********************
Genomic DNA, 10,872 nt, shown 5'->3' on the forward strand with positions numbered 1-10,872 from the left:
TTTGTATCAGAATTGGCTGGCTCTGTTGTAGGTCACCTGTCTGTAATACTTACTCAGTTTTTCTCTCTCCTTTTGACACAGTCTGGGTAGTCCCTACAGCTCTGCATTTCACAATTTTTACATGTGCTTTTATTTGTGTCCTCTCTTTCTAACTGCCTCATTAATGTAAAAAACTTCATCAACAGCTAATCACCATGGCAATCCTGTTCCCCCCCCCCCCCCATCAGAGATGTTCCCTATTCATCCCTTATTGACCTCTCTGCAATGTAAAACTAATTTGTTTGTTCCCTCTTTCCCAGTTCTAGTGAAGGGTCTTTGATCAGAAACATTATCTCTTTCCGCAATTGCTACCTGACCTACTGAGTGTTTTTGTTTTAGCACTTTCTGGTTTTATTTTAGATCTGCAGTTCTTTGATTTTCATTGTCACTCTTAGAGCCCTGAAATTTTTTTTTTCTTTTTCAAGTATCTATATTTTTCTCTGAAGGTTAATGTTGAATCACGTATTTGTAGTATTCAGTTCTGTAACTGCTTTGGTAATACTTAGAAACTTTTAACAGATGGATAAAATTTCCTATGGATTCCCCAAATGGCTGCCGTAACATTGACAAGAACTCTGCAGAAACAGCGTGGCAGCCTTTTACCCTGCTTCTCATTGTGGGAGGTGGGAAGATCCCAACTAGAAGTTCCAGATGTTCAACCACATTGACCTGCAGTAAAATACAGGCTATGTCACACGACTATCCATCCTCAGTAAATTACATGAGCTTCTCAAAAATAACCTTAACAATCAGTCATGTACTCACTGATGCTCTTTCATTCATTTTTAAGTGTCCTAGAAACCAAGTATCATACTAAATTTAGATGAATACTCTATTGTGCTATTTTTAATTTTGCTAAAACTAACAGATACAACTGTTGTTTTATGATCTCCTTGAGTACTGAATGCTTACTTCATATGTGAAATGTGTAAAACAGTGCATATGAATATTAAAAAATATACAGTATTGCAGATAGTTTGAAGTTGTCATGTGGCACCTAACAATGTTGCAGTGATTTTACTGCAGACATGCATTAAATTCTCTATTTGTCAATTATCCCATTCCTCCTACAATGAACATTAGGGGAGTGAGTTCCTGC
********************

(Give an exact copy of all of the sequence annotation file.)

Genomic DNA, 10,872 nt, shown 5'->3' on the forward strand with positions numbered 1-10,872 from the left:
TTTGTATCAGAATTGGCTGGCTCTGTTGTAGGTCACCTGTCTGTAATACTTACTCAGTTTTTCTCTCTCCTTTTGACACAGTCTGGGTAGTCCCTACAGCTCTGCATTTCACAATTTTTACATGTGCTTTTATTTGTGTCCTCTCTTTCTAACTGCCTCATTAATGTAAAAAACTTCATCAACAGCTAATCACCATGGCAATCCTGTTCCCCCCCCCCCCCCATCAGAGATGTTCCCTATTCATCCCTTATTGACCTCTCTGCAATGTAAAACTAATTTGTTTGTTCCCTCTTTCCCAGTTCTAGTGAAGGGTCTTTGATCAGAAACATTATCTCTTTCCGCAATTGCTACCTGACCTACTGAGTGTTTTTGTTTTAGCACTTTCTGGTTTTATTTTAGATCTGCAGTTCTTTGATTTTCATTGTCACTCTTAGAGCCCTGAAATTTTTTTTTTCTTTTTCAAGTATCTATATTTTTCTCTGAAGGTTAATGTTGAATCACGTATTTGTAGTATTCAGTTCTGTAACTGCTTTGGTAATACTTAGAAACTTTTAACAGATGGATAAAATTTCCTATGGATTCCCCAAATGGCTGCCGTAACATTGACAAGAACTCTGCAGAAACAGCGTGGCAGCCTTTTACCCTGCTTCTCATTGTGGGAGGTGGGAAGATCCCAACTAGAAGTTCCAGATGTTCAACCACATTGACCTGCAGTAAAATACAGGCTATGTCACACGACTATCCATCCTCAGTAAATTACATGAGCTTCTCAAAAATAACCTTAACAATCAGTCATGTACTCACTGATGCTCTTTCATTCATTTTTAAGTGTCCTAGAAACCAAGTATCATACTAAATTTAGATGAATACTCTATTGTGCTATTTTTAATTTTGCTAAAACTAACAGATACAACTGTTGTTTTATGATCTCCTTGAGTACTGAATGCTTACTTCATATGTGAAATGTGTAAAACAGTGCATATGAATATTAAAAAATATACAGTATTGCAGATAGTTTGAAGTTGTCATGTGGCACCTAACAATGTTGCAGTGATTTTACTGCAGACATGCATTAAATTCTCTATTTGTCAATTATCCCATTCCTCCTACAATGAACATTAGGGGAGTGAGTTCCTGC